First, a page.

We put a lot of pressure on kids going to college. On the day they emerge into the real world as adults, most will carry a hefty weight of debt on their backs.
I was one of them. Odds are you were, too.
During school I worked three jobs, part-time each semester, full-time over breaks. I applied for scholarships. I pinched pennies. I did everything right. But by the time I graduated, I had $68 to my name and owed more than $100,000 to the federal government. Exhausted, depressed, I moved back home. What options did I have?
This is the story of a generation of American kids who became adults without any of the traditional benchmarks: homeownership, children or the high-paying jobs we were promised. We’ve paid the minimum on our debt in order to survive; some of us will be paying for the rest of our lives.
President Joe Biden extended the freeze on student loan payments through Sept. 30, which will help many weather the storm of the pandemic. But it isn’t enough.
Cumulative student debt reached a high in 2020: $1.6 trillion among more than 40 million Americans. If each dollar of that were laid out end-to-end, the line of bills would stretch 144 million miles, circling the earth 5,760 times.
Working three jobs through college used to be enough to pay your own way, but American education has changed.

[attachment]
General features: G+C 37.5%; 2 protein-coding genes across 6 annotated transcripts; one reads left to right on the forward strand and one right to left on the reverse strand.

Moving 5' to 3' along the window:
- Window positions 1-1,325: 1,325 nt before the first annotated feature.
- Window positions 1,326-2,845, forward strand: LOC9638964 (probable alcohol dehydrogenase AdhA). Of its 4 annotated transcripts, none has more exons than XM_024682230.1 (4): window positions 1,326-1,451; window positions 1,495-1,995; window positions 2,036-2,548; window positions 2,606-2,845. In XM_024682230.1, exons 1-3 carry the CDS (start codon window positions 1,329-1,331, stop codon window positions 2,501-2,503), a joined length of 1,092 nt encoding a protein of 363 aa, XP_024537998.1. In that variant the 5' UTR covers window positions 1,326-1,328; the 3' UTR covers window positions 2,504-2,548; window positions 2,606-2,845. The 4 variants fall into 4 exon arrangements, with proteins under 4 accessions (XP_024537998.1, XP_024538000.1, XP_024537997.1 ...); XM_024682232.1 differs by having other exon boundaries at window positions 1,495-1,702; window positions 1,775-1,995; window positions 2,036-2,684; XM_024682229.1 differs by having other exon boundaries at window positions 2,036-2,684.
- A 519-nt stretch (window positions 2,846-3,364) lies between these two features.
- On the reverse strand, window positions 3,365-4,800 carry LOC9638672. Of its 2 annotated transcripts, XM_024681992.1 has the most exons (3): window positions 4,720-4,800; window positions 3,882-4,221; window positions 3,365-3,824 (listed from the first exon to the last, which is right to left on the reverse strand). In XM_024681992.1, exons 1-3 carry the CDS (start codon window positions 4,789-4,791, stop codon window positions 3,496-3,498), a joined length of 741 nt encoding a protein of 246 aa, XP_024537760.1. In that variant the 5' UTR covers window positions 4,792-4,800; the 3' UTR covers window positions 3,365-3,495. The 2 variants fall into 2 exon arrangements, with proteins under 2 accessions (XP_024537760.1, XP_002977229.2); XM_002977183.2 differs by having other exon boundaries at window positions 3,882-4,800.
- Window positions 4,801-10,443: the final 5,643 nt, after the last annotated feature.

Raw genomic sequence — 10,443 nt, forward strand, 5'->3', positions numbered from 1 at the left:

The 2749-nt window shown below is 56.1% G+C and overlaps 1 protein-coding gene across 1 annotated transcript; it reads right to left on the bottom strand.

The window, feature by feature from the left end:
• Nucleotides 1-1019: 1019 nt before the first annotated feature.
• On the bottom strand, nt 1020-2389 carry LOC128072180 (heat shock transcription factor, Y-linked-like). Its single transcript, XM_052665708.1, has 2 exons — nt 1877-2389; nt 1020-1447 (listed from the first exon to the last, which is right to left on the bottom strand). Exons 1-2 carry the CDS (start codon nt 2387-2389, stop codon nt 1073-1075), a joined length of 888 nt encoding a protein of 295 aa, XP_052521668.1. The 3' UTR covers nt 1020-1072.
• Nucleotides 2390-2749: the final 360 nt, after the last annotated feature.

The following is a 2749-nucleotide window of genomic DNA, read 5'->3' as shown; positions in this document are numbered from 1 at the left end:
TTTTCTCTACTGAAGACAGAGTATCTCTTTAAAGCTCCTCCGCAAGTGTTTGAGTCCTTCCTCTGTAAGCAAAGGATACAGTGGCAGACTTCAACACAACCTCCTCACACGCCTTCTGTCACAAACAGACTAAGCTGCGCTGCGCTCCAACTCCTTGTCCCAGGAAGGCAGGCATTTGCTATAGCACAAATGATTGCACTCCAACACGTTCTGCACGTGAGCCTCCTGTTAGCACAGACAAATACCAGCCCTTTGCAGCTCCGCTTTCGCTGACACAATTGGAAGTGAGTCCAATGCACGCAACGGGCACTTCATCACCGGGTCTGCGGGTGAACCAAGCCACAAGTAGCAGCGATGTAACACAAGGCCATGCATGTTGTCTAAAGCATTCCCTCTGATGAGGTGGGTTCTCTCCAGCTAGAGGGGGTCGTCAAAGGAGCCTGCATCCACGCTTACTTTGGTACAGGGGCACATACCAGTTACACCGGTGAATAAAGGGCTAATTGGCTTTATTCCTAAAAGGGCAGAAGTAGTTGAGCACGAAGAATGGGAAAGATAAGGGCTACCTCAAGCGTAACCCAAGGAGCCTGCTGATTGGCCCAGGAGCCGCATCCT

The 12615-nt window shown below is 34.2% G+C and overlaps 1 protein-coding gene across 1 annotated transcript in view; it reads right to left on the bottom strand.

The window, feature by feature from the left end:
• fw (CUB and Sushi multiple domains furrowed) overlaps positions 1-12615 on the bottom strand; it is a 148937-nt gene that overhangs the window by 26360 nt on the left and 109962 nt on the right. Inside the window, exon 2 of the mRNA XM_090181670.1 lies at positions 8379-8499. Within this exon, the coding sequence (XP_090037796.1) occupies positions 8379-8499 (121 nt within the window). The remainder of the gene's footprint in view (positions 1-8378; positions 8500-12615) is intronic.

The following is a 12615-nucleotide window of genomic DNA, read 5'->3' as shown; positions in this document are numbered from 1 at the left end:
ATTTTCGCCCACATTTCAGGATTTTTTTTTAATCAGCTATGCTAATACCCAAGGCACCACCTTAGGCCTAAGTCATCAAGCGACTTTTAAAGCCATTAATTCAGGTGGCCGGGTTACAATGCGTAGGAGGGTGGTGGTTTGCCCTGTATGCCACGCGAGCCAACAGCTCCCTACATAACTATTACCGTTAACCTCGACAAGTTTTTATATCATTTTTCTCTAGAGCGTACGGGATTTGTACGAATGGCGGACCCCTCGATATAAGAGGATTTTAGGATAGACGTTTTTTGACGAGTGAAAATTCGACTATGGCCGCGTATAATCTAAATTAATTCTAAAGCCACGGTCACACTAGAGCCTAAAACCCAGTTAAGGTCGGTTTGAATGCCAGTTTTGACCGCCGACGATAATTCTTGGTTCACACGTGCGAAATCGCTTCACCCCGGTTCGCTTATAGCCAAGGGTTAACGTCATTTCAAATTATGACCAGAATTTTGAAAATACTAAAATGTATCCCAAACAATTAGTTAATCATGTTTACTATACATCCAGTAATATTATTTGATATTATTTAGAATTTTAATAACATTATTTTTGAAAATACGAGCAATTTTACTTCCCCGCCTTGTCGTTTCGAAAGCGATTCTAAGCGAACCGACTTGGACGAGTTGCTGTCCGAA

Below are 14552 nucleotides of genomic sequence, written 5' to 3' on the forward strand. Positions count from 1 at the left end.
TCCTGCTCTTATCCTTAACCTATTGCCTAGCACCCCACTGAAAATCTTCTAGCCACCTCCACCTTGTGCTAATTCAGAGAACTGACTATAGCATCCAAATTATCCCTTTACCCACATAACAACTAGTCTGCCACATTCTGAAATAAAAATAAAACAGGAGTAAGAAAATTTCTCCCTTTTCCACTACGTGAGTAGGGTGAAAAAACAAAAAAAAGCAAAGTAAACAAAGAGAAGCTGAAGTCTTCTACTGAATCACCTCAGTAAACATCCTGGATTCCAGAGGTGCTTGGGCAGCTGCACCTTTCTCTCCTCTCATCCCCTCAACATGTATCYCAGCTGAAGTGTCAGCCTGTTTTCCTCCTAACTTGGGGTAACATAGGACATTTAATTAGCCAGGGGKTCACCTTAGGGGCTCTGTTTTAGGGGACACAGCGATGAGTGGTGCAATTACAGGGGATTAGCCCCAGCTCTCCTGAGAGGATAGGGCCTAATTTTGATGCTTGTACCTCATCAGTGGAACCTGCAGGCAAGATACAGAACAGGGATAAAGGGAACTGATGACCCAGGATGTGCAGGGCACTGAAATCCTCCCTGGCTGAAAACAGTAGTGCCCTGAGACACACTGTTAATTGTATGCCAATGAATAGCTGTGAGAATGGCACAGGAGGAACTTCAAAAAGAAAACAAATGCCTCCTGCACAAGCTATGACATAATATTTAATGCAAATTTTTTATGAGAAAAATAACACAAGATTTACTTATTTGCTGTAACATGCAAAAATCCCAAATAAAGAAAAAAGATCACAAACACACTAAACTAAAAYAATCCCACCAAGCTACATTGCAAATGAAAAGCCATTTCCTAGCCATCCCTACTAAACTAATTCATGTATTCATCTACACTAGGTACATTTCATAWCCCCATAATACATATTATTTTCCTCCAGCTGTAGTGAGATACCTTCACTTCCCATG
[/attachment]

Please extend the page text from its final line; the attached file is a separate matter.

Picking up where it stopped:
In a 2018 article for The Atlantic, Amanda Ripley wrote that three out of four American students attend public colleges funded by the government. She reported: “Many state legislatures have been spending less and less per student on higher education for the past three decades.”
Colleges have shifted much of that financial burden to students. To attract students with wealth, they invested in amenities, hired recruiting staff, built massive athletics facilities … further driving up costs.
“It’s a diabolical cycle,” Ripley concluded: “Colleges are very expensive to run, partly because of the high salaries earned by their skilled workers. But those higher salaries make college degrees extremely valuable, which means Americans will pay a lot ... colleges can charge more.”
Models exist all over the world for free or inexpensive college education. Why not here?
If we want to raise a generation qualified for the future, if we want to compete on the national stage in trade, innovation, economics and health care, we need free college.
If we want to save our struggling economy after COVID abates, and give 40 million people the resources to re-invest in their local economies and their own lives, we need to cancel all existing student debt.
These are not radical ideas anywhere but America, where “pull yourself up by your bootstraps” has become both a national identity and — for those of us weighed down by student debt — a morbid running joke.
— Alissa Smith is the associate editor of the Colorado Springs Indy.